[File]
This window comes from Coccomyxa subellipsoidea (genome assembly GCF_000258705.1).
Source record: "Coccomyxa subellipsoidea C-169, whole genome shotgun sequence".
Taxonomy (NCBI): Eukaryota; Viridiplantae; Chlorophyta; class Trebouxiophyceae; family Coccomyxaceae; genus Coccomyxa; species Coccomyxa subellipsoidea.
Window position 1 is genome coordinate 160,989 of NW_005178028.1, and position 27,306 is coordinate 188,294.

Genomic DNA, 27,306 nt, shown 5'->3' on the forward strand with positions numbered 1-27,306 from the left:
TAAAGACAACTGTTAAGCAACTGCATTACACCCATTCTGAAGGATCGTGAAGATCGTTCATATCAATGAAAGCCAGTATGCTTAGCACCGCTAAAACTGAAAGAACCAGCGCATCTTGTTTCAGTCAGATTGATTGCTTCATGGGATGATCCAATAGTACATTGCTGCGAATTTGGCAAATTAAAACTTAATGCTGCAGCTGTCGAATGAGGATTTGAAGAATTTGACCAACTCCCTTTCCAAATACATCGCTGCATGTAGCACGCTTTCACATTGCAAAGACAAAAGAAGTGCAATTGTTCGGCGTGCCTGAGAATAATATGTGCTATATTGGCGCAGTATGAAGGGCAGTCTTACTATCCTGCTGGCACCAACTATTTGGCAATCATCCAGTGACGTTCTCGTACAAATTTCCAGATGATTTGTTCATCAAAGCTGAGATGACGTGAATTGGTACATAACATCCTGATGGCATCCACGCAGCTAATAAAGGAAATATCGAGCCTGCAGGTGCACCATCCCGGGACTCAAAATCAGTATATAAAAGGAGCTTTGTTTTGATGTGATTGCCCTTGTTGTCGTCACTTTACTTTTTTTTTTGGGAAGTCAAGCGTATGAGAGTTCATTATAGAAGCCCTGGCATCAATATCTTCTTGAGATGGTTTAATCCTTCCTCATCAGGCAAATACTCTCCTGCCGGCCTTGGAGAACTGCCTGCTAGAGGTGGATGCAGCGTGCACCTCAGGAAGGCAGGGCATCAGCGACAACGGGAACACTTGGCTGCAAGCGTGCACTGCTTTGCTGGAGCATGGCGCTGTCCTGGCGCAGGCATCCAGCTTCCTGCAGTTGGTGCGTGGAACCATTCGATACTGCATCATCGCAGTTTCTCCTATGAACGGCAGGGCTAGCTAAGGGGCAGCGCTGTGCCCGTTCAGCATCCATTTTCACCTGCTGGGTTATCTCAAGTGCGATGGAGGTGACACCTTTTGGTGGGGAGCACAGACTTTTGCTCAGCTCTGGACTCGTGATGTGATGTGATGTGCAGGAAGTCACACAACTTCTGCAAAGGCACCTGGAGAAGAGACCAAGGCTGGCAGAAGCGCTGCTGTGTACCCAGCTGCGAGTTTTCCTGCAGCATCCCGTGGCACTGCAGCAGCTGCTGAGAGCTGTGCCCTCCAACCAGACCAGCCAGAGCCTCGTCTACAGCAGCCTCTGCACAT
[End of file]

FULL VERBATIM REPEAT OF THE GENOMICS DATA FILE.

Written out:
This window comes from Coccomyxa subellipsoidea (genome assembly GCF_000258705.1).
Source record: "Coccomyxa subellipsoidea C-169, whole genome shotgun sequence".
Taxonomy (NCBI): Eukaryota; Viridiplantae; Chlorophyta; class Trebouxiophyceae; family Coccomyxaceae; genus Coccomyxa; species Coccomyxa subellipsoidea.
Window position 1 is genome coordinate 160,989 of NW_005178028.1, and position 27,306 is coordinate 188,294.

Genomic DNA, 27,306 nt, shown 5'->3' on the forward strand with positions numbered 1-27,306 from the left:
TAAAGACAACTGTTAAGCAACTGCATTACACCCATTCTGAAGGATCGTGAAGATCGTTCATATCAATGAAAGCCAGTATGCTTAGCACCGCTAAAACTGAAAGAACCAGCGCATCTTGTTTCAGTCAGATTGATTGCTTCATGGGATGATCCAATAGTACATTGCTGCGAATTTGGCAAATTAAAACTTAATGCTGCAGCTGTCGAATGAGGATTTGAAGAATTTGACCAACTCCCTTTCCAAATACATCGCTGCATGTAGCACGCTTTCACATTGCAAAGACAAAAGAAGTGCAATTGTTCGGCGTGCCTGAGAATAATATGTGCTATATTGGCGCAGTATGAAGGGCAGTCTTACTATCCTGCTGGCACCAACTATTTGGCAATCATCCAGTGACGTTCTCGTACAAATTTCCAGATGATTTGTTCATCAAAGCTGAGATGACGTGAATTGGTACATAACATCCTGATGGCATCCACGCAGCTAATAAAGGAAATATCGAGCCTGCAGGTGCACCATCCCGGGACTCAAAATCAGTATATAAAAGGAGCTTTGTTTTGATGTGATTGCCCTTGTTGTCGTCACTTTACTTTTTTTTTTGGGAAGTCAAGCGTATGAGAGTTCATTATAGAAGCCCTGGCATCAATATCTTCTTGAGATGGTTTAATCCTTCCTCATCAGGCAAATACTCTCCTGCCGGCCTTGGAGAACTGCCTGCTAGAGGTGGATGCAGCGTGCACCTCAGGAAGGCAGGGCATCAGCGACAACGGGAACACTTGGCTGCAAGCGTGCACTGCTTTGCTGGAGCATGGCGCTGTCCTGGCGCAGGCATCCAGCTTCCTGCAGTTGGTGCGTGGAACCATTCGATACTGCATCATCGCAGTTTCTCCTATGAACGGCAGGGCTAGCTAAGGGGCAGCGCTGTGCCCGTTCAGCATCCATTTTCACCTGCTGGGTTATCTCAAGTGCGATGGAGGTGACACCTTTTGGTGGGGAGCACAGACTTTTGCTCAGCTCTGGACTCGTGATGTGATGTGATGTGCAGGAAGTCACACAACTTCTGCAAAGGCACCTGGAGAAGAGACCAAGGCTGGCAGAAGCGCTGCTGTGTACCCAGCTGCGAGTTTTCCTGCAGCATCCCGTGGCACTGCAGCAGCTGCTGAGAGCTGTGCCCTCCAACCAGACCAGCCAGAGCCTCGTCTACAGCAGCCTCTGCACAT